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Whether or not you actually watch the Olympics and Paralympics, if you’ve at all been on social media in the last two weeks, you probably haven’t missed this video:
Produced by UK’s Channel 4, it is three minutes of exuberance that features about 140 people with disabilities, most of whom are Paralympians and musicians. I have to admit, the video grabs you and sweeps you away in a wave of excitement. It of course was designed to do that: we have an incredible vocalist singing Sammy Davis Jr.’s catchy “Yes I Can” as scores of remarkably talented people show off their talents—what’s not to be excited about? It’s meant to impress and it absolutely does impress, but this production has also received increasingly negative comments from the disability community, and it is important to understand why.
If you’re an American reader, you probably don’t know that this is the second time that Channel 4 has produced such an advertisement. In 2012 they released their first “Meet the Superhumans” video for the 2012 Paralympic games and in 2013 it was awarded three awards from D&AD—a company specializing in recognizing excellent design in advertisement. In 2012 Channel 4’s strategy was quite thorough. As the D&AD case study reports, “[r]esearch into athletes’ perceptions and audience attitudes was commissioned to help inform from the outset the overall vision and tone for both Channel 4’s Paralympic editorial coverage and marketing.” In other words, they really did their homework in order to increase excitement over the Paralympics—and they were successful. But the key difference between the 2012 and the 2016 videos is that the first one focused on Paralympic athletes.
The 2016 video, on the other hand, applies the superhuman label to “anyone with a disability”, as noted by Channel 4’s Chief Marketing and Communications Officer. News reporter, Katie Grant points out that this is precisely where the problem lies. She writes that the average person with a disability is treated as “subhuman” rather than “superhuman.” James Moore, Business Editor at the Independent, echoes Grant’s argument when he says that in the wake of the Paralympics, there may or may not be enough social awareness so that “tube passengers might even move to allow people on crutches to sit down, taxis might actually stop for those with wheelchairs or guide dogs. It might even be possible for people with disabilities such as myself to get out and about without people abusing us.”
More than that, Moore notes that even Paralympic athletes contend with these injustices and indignities once the pomp and circumstance of the ceremonies is gone. “Only a year after the 2012 Paralympic Games in London, wheelchair racing legend David Weir had to take to the press to shame housing chiefs into providing him with a home with a downstairs toilet. He had been hauling himself up the stairs with his arms, putting himself at the risk of serious injury every time he did it,” Moore writes.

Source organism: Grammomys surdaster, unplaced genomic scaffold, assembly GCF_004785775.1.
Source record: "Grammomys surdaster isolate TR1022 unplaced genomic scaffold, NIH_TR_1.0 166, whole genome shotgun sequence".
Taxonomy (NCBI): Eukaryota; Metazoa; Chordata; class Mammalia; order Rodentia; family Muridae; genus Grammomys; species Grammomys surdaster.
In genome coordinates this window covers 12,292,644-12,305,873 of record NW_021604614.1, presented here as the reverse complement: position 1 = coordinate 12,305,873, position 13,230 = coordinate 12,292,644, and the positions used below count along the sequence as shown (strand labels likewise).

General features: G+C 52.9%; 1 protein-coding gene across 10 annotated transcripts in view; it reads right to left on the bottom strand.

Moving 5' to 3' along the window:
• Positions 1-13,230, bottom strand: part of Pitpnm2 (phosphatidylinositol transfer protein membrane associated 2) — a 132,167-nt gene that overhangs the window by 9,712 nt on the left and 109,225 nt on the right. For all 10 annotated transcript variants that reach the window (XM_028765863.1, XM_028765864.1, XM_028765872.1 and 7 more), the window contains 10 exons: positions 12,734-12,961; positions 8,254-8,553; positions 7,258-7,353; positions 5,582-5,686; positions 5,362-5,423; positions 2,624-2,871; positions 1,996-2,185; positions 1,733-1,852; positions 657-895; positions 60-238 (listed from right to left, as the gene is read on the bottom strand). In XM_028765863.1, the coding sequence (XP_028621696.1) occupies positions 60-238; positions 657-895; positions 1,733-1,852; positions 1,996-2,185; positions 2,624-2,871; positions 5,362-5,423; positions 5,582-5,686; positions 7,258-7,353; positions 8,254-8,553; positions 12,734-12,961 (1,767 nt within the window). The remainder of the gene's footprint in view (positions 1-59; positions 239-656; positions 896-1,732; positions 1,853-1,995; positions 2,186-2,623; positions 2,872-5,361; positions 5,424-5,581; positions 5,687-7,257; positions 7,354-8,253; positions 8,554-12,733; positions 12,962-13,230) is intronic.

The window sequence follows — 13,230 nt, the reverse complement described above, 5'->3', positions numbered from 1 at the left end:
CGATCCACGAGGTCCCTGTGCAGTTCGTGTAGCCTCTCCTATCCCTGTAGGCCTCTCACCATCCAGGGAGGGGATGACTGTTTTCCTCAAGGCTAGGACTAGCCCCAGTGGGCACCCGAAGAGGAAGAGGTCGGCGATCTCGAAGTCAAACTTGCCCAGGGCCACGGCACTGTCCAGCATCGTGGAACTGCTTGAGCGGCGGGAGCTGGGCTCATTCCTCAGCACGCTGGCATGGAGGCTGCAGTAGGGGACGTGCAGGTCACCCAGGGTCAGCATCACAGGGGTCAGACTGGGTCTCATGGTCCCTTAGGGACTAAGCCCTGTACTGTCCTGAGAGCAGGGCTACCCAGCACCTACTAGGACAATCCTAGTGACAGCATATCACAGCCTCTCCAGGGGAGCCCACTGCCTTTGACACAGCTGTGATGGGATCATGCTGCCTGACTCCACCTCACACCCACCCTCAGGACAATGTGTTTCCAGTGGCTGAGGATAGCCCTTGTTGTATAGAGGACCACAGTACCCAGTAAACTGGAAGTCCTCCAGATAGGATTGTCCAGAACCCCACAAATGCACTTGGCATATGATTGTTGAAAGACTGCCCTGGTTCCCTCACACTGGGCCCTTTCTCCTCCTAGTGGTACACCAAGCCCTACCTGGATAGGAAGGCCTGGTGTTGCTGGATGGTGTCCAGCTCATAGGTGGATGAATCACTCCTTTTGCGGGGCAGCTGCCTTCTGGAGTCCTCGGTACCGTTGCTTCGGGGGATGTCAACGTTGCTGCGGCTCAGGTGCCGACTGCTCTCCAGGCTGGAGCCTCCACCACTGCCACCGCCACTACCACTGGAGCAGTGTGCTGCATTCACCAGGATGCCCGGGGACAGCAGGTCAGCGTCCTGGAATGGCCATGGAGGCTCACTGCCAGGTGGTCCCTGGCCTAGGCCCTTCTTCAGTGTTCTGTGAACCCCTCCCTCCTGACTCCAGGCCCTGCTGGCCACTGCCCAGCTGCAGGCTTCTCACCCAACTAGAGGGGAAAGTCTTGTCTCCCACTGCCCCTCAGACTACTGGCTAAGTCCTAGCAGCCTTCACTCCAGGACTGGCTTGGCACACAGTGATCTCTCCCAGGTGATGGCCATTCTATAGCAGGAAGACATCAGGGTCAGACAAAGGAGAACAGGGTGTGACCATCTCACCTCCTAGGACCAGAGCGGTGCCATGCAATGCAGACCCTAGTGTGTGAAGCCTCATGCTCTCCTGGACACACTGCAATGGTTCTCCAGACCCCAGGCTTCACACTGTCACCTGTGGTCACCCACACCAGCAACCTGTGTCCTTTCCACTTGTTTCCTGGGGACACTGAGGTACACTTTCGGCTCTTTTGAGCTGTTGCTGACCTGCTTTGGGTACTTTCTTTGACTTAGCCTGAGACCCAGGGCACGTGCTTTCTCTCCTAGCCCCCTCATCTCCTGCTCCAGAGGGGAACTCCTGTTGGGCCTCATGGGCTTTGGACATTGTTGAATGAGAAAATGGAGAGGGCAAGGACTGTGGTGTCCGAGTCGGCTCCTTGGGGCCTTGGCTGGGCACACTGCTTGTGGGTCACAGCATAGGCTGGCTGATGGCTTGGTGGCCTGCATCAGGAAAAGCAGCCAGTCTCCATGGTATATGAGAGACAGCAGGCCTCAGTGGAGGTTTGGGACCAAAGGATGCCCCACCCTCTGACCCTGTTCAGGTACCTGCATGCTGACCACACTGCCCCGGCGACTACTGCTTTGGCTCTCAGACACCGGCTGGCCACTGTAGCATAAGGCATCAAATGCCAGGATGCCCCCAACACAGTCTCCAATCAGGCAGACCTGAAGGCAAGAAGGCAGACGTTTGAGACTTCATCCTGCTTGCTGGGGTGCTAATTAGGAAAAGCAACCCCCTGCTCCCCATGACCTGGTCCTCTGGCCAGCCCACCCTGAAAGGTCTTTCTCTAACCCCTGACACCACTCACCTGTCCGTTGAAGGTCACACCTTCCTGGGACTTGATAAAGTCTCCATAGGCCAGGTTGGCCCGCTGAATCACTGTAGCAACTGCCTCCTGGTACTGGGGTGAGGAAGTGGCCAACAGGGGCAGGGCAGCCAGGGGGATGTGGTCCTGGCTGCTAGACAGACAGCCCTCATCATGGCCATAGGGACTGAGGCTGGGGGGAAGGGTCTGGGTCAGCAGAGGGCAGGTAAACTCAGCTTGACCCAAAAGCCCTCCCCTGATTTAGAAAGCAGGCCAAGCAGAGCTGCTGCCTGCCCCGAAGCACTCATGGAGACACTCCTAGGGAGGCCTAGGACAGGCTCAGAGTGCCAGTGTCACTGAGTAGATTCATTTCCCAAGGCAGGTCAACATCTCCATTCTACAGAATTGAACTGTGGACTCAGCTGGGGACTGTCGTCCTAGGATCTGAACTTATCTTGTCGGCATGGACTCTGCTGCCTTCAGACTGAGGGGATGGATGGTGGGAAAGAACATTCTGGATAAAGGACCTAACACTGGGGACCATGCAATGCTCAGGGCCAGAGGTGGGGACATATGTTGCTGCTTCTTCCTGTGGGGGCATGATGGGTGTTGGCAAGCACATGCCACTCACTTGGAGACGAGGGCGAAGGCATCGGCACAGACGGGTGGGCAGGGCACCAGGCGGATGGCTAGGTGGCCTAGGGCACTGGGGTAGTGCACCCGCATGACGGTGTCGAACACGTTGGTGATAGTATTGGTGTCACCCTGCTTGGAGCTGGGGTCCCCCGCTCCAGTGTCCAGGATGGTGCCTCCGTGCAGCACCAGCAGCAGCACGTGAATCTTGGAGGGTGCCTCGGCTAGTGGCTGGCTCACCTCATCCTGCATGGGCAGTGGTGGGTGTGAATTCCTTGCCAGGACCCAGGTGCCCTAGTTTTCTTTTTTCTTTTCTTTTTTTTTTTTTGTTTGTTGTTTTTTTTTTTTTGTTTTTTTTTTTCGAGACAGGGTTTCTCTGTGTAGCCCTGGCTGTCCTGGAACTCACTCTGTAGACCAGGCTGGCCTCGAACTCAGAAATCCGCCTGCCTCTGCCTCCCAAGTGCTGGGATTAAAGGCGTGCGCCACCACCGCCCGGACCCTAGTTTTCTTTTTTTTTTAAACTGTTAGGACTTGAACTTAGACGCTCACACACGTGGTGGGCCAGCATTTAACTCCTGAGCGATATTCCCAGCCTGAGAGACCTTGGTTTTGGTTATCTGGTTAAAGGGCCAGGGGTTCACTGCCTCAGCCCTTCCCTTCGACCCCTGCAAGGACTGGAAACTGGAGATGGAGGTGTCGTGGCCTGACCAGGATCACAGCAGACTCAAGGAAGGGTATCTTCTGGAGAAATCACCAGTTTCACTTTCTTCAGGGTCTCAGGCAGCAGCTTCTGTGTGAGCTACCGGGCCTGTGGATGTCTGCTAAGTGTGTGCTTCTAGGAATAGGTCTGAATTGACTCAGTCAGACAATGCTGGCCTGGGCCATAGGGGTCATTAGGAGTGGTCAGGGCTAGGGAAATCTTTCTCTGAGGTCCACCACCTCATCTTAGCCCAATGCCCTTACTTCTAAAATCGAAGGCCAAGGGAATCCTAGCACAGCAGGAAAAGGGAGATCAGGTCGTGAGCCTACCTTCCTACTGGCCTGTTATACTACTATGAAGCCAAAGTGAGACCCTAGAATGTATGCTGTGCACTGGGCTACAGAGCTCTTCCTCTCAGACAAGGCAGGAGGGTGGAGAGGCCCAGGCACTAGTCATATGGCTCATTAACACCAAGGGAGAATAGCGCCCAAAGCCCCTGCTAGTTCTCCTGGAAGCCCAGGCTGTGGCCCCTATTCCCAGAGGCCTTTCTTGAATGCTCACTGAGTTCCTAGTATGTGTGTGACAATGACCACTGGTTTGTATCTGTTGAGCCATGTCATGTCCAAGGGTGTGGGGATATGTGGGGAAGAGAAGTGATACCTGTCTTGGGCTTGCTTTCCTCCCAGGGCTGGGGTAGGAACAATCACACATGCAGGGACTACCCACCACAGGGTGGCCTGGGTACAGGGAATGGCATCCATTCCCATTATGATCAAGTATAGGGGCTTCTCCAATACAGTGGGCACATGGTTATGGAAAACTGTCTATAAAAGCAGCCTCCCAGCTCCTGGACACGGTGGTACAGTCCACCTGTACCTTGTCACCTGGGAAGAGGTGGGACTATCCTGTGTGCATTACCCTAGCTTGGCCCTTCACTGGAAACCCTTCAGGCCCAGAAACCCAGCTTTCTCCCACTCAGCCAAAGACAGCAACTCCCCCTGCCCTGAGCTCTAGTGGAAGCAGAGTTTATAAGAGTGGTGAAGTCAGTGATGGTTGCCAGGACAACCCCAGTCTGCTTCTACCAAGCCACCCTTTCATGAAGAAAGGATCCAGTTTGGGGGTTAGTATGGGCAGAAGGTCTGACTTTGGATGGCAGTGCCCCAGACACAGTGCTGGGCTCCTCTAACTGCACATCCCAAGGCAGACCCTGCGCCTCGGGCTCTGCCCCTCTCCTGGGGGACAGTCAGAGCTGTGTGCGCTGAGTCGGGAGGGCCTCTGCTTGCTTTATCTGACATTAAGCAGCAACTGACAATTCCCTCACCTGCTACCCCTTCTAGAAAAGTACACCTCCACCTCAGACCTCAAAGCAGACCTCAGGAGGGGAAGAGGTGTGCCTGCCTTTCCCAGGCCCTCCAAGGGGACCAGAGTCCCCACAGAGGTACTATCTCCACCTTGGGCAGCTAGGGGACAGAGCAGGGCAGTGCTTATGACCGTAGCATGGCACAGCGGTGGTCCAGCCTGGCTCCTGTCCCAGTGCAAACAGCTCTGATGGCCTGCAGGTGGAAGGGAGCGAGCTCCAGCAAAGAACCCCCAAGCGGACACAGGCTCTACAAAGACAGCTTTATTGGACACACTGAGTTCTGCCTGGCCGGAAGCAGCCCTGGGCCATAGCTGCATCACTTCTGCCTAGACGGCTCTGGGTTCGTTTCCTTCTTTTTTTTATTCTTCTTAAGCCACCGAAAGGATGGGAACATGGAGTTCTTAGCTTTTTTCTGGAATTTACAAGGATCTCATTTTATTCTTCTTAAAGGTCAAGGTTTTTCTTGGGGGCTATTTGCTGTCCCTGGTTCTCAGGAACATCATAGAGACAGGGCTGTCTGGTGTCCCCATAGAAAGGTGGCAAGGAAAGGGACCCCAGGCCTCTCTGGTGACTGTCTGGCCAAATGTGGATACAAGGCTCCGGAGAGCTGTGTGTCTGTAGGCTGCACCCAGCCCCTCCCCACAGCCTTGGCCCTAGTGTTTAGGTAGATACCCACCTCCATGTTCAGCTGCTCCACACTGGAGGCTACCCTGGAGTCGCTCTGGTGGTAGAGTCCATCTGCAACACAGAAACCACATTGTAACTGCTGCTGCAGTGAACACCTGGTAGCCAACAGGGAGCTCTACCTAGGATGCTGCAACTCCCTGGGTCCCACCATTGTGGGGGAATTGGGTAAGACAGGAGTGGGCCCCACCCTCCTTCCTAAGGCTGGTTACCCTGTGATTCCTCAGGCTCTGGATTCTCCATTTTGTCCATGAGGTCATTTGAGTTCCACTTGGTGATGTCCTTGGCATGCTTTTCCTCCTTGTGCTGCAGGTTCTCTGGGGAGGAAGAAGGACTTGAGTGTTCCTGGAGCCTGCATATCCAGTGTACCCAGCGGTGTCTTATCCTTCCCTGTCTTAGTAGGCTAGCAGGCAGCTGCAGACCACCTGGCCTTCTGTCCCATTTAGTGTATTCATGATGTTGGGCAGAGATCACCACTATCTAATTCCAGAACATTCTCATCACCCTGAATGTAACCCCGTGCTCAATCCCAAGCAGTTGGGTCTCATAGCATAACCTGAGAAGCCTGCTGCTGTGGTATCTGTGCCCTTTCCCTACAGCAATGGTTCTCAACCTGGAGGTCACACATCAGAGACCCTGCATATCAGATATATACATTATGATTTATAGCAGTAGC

So while Channel 4’s mission to change viewer’s perceptions of Paralympic athletes is admirable and necessary, it seems their foray into conflating Paralympic athletes with regular people with disabilities is ill-considered. There is the moment at 2:14 minutes in the video where we see a person in a wheelchair being told “No, you can’t” in a career office. It is a great opportunity to delve into the actual realities of living with a disability, but the video fails to use the moment. It is over in three seconds and the next thing we see is wheelchair rugby (not even with the same person as in the employment office). So what is the video trying to tell us? If the systemic hurdles of your society block your path, you should become a super athlete? You’re just not pushing yourself hard enough? However I try to interpret the message, it appears unconvincing at best.
To be perfectly honest, I like the video on many levels. It is a tour de force of pure talent and certainly a positive depiction of people with disabilities. But when we consider it in the larger scheme of things, it may be one of those productions that unintentionally does harm. Given how few depictions of people with disabilities exist in the media, seeing “superhumans” is as inaccurate as seeing toxic and pathetic media representations. After all, if you wanted to make an advertisement that advocated for average people you would not use Michael Phelps or Serena Williams—but Channel 4 unthinkingly, and well-meaningly does just that.
Perhaps rather than having a rallying cry of “yes, I can” we could readjust to “together, we can” where we acknowledge that everyone—all genders, abilities, races, sexual orientations, ages, etc.—is responsible for creating an inclusive and fair society. At the end of the day, no champion ever reached the top all by themselves. It takes a team to change attitudes.
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